Groupe Épopée filmed Sheri Pranteau talking about her incarceration after she received a life sentence for manslaughter and armed robbery. Pranteau, a Cree and Anishinaabe woman from Manitoba, was tried in Winnipeg. She served fifteen years in prison, followed by two years in a halfway house in Montreal. Today, she is out on parole.
In September 2015, Pranteau was invited to participate in a discussion on the situation of Indigenous women in the Canadian prison system, organized by the Faculty of Law at McGill University. Following talks by two experts, she took the floor to recount her experience in prison.
The panel took place at the Moot Court at McGill University. This amphitheatre is a replica of a courtroom surrounded by tiered rows of seats and is used to train future lawyers. Pranteau therefore found herself in court once again, being scrutinized by an audience, within an amphitheatre that also conjures up images of dissection halls in European faculties of medicine during the Renaissance.
Sheri Pranteau: Undisappeared reconstructs her experience in the Moot Court. By concentrating viewers’ eyes on Pranteau, this multiple-screen video installation emphasizes the power relations that underlie the very architecture of the amphitheatre. Pranteau is filmed in close-up in order to fully empower her words. The audience seats are empty. The absence of spectators and jurors removes the function of courtroom from the place.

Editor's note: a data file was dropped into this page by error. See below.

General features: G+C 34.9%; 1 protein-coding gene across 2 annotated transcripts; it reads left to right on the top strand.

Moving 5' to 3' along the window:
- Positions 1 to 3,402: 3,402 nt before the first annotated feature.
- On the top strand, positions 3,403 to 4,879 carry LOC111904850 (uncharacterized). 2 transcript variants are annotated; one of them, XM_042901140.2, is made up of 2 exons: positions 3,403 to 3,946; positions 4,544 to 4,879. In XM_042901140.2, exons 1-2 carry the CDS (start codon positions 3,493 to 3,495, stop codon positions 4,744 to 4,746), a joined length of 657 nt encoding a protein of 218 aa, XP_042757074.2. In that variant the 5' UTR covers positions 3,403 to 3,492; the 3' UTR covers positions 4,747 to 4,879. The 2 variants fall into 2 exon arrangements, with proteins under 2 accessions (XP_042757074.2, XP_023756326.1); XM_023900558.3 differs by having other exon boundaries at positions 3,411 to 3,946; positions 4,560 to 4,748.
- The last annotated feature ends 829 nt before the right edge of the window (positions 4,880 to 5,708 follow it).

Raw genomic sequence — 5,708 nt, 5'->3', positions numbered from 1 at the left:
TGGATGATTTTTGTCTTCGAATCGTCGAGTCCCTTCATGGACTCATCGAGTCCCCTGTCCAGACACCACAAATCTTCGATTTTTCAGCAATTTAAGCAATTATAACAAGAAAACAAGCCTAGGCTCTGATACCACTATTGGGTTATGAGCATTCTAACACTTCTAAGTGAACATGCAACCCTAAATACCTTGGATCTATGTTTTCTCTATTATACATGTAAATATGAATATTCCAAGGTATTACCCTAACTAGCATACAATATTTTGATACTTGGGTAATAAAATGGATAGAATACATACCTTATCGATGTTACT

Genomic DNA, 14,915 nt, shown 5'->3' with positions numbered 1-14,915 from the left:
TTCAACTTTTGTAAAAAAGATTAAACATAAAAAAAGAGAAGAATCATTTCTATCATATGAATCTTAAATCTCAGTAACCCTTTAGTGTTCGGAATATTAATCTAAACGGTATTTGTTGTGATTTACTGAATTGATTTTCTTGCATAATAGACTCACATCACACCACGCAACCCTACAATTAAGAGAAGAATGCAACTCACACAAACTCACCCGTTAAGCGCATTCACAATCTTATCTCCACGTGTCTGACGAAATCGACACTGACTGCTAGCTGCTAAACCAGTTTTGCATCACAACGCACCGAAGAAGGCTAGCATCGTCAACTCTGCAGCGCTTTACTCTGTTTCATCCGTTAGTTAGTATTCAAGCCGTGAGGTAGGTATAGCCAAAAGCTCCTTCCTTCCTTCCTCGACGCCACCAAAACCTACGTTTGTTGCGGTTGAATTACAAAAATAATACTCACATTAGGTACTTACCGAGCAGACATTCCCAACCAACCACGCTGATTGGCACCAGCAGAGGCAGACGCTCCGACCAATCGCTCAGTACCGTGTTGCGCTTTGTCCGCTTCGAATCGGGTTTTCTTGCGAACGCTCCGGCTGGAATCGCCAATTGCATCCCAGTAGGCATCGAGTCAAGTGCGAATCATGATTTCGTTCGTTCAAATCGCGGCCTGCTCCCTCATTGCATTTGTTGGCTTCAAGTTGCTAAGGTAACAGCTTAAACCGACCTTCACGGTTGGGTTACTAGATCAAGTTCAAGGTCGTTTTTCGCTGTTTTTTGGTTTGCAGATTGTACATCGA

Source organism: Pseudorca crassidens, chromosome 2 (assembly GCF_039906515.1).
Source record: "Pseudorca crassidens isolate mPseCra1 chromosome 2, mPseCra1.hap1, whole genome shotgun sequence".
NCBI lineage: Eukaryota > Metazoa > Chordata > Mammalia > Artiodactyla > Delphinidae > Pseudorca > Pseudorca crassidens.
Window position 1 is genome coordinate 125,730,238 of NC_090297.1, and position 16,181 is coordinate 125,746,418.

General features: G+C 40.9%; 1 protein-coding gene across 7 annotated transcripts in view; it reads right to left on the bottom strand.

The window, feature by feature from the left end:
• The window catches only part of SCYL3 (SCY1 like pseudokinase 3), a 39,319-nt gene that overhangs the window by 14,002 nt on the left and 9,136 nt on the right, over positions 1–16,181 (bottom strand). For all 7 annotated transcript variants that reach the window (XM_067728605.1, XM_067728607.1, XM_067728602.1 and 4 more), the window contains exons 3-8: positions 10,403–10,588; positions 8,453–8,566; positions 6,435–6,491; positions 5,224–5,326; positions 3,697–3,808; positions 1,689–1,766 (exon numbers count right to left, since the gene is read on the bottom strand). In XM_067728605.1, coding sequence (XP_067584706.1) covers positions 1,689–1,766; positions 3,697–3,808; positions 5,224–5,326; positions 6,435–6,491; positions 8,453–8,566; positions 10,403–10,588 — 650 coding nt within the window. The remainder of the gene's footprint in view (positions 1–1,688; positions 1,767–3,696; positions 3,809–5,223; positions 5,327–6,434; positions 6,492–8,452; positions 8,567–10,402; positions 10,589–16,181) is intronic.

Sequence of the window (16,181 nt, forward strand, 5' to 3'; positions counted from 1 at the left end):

As they experience the installation, spectators are called upon to observe the point to which the powers that be dictate our gazes, particularly with regard to Indigenous women. Historically, the representation of Indigenous people has alternated between invisibility and the spectacle of suffering. Groupe Épopée hopes that this project will help to expose (and defuse) a representation process that, under cover of good intentions, extends colonial measures.
The installation is subtitled in Atikamekw, the language of the Indigenous nation in whose territory the MAJ is situated. The translator into Atikamekw is Nicole Petiquay.
In collaboration with Vidéographe.
Work shown in the banner:
© Groupe Épopée, Sheri Pranteau: Undisappeared, 2017.
Épopée is a cinema action group based in Montreal, which carries out projects addressing present-day situations. Since 2005, Épopée has created film projects in collaboration with sex workers and drug users, students and militants during and after the 2012 Québec Student Strike, and lately with a group of Yanomami in the Brazilian Amazon. The group’s works have been shown, among others, at Dazibao (Montréal, 2012), the Festival du nouveau cinéma (Montréal, 2012), the Visions du réel film festival (Nyon, 2013), Interference Archive (New York (2013), the Manif d’Art 7 (Québec, 2014), and the FOFA Gallery – Encuentro (Montréal, 2014). Épopée has also brought its work to universities and collectives in Europe, the USA, Canada and Québec.
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Vidéographe is dedicated to the research and dissemination of new artistic forms addressing current social, political, and technological issues, and endeavours to explore unconventional narrative and documentary approaches in video art, animation, and digital arts, among other mediums.